On the Power and Purpose of Historical Fiction
A Conversation Between Eva Stachniak and Christina Baker Kline
I came to know, and admire, Eva Stachniak in a private online novelists’ group. Eva and I both write fiction set in the past, novels that amplify the voices of those who have been ignored or forgotten, particularly women and children. Eva’s new novel, The School of Mirrors, restores the voices of impoverished girls sent to Versailles in the 18th century to train as courtesans for Louis XV. My recent novel, The Exiles, tells the little-known story of convict women sent to Australia in the 19th century and the Aboriginal people whose lives were displaced. Recently Eva and I had the following conversation about history, facts, truth, interpretation, and how our writing about the past informs and comments upon the present.
—Christina Baker Kline
CBK: Both of us write fiction set in the past that reflects, or illuminates, or comments upon, life in the present day. How did you come to write about the past, and what does your writing say about the world we live in today?
ES: I was born in Poland and the women who raised me never stopped talking about the big historical upheavals they lived through. As a child, I quickly calculated: to be a grandmother I have to live through two World Wars, to be a mother, through one World War and one Nazi occupation.
I never forgot that I was raised in what historian Timothy Snyder aptly called “the Bloodlands of Europe”: Hitler’s and Stalin’s killing fields. How could I? War ruins were around me. Everyone I knew talked about loss and displacement. Borders had shifted. Part of Poland became Soviet Russia, part of Germany became Poland. All this irrevocably shaped my parents’ lives and mine.History, for me, is not the past that can be easily forgotten or dismissed. History affects the present.
History, for me, is not the past that can be easily forgotten or dismissed. History affects the present. I’ve seen how national narratives feed on history, how they are used to wage wars, or demand sacrifices. In the most recent example Vladimir Putin justified his invasion of Ukraine with a 9th century story of Kievan Rus, a medieval empire founded by the Vikings, claiming it proved Russian and Ukrainian unity.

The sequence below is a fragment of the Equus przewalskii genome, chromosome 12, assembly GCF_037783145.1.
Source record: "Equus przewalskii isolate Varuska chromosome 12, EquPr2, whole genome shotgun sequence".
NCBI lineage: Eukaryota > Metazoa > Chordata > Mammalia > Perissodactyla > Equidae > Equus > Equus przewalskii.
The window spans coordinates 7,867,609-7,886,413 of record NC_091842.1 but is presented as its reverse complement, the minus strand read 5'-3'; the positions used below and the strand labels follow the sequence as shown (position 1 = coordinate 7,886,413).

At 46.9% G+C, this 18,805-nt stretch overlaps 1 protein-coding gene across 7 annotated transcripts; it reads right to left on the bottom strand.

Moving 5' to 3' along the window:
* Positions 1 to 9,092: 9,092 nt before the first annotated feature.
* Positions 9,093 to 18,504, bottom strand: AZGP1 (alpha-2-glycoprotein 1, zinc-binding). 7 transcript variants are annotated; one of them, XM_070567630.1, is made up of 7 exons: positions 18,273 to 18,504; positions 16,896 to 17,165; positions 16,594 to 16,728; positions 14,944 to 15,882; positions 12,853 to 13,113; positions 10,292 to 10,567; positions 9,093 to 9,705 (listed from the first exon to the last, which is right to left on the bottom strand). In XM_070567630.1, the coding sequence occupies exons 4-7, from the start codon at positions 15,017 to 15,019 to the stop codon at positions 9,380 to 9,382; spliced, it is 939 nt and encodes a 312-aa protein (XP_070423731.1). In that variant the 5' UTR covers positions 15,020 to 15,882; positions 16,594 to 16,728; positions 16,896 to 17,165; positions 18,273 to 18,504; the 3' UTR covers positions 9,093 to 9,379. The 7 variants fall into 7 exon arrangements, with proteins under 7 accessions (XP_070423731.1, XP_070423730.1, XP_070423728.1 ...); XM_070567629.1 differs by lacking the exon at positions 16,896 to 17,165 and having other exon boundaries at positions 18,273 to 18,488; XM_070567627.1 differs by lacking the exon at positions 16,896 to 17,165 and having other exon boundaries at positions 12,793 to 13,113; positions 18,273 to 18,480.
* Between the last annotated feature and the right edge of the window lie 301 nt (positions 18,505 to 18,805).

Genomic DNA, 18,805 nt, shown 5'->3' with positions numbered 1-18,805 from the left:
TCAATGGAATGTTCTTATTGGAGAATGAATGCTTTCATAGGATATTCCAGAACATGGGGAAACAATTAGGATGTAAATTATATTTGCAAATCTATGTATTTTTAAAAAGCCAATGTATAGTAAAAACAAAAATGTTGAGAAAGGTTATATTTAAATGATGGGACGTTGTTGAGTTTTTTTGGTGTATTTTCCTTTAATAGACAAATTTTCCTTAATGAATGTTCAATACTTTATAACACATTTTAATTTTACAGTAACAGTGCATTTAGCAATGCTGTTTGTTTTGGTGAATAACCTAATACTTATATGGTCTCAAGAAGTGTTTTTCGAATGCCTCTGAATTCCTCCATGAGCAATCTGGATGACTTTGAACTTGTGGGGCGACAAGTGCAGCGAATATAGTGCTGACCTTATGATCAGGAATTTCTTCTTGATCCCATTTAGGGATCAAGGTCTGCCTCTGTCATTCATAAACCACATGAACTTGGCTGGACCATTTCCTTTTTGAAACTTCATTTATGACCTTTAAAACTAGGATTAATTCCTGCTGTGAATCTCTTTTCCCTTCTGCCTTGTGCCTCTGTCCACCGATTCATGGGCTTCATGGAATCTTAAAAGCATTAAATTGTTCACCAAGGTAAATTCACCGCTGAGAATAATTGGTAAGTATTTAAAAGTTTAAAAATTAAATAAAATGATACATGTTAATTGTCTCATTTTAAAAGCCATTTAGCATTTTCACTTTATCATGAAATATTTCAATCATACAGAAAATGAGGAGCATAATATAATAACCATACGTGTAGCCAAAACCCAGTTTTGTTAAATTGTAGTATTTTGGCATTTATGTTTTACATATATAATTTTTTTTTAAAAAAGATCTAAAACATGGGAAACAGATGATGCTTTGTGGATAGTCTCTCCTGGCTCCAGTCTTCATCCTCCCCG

CBK: I would imagine that the current situation in Ukraine is dredging up many memories for you.
ES: Yes. In the summer of 1981, at the height of the Solidarity movement, I left for my post-graduate studies in Canada chased by fears of what seemed like an imminent Soviet invasion. There was no invasion, just martial law and brutal political crackdown, but when I look at the images of Ukrainian refugees lining up at the Polish border, I recall my first months in Canada. I know what it means to be cut off from your family, unsure of the future. I also know how important it is to be offered a helping hand and made to feel welcome.
Other thoughts come, too. After every war someone has to clean up / Things won’t straighten themselves up, after all, wrote Polish poet Wisława Szymborska. I know from my own childhood how much of this cleaning up will rest on the shoulders of women.
“Cry when you must. Then pick yourself up and get going,” my mother would’ve said to these thoughts. She knew that strength is contagious and that the Ukrainian children who now cling to their mothers in fear and tears will learn what she had taught me. “Your first steps will be small…but necessary. Food, shelter, basic comfort. The rest will come, and you will manage, for you have no other choice.”
CBK: Women are at the center of both of our recent books. The women in my novel The Exiles are essentially powerless; they have no legal rights. But they find ways to connect with each other and even, now and then, to overcome injustice. This felt to me like an important story to tell. Talk about why you are drawn to women’s stories.
ES: Women have always been at the heart of every war, every revolution, uprising, siege. They may not have been allowed to vote or fight, their voices may not have been recorded, but their strength and their sacrifices have been crucial.Women have always been at the heart of every war, every revolution, uprising, siege.
Like you, I tell their stories. The Chosen Maiden was inspired by the life of Bronislava Nijinska, a brilliant dancer and choreographer who—in spite of the political upheavals she lived through, created some of the best ballets of the 20th century. In The School of Mirrors, I evoked the lives of the young women groomed for Louis XV at Versailles and of Parisian midwives who cared for new mothers and babies amidst the French Revolution. Telling their stories is my way of restoring balance to our perception of the past.
CBK: Young women may not be groomed for kings these days—at least not overtly—but they are certainly vulnerable to predators like Jeffrey Epstein and Harvey Weinstein. Did this knowledge change, deepen, or complicate the writing of the book for you?
ES: Deepened and complicated, yes.
When I first came across the 18th-century story of Deer Park—a secret Versailles house where royal servants kept Louis XV’s teenage lovers—I took it for a striking example of absolute and unchecked royal power that led to the French Revolution.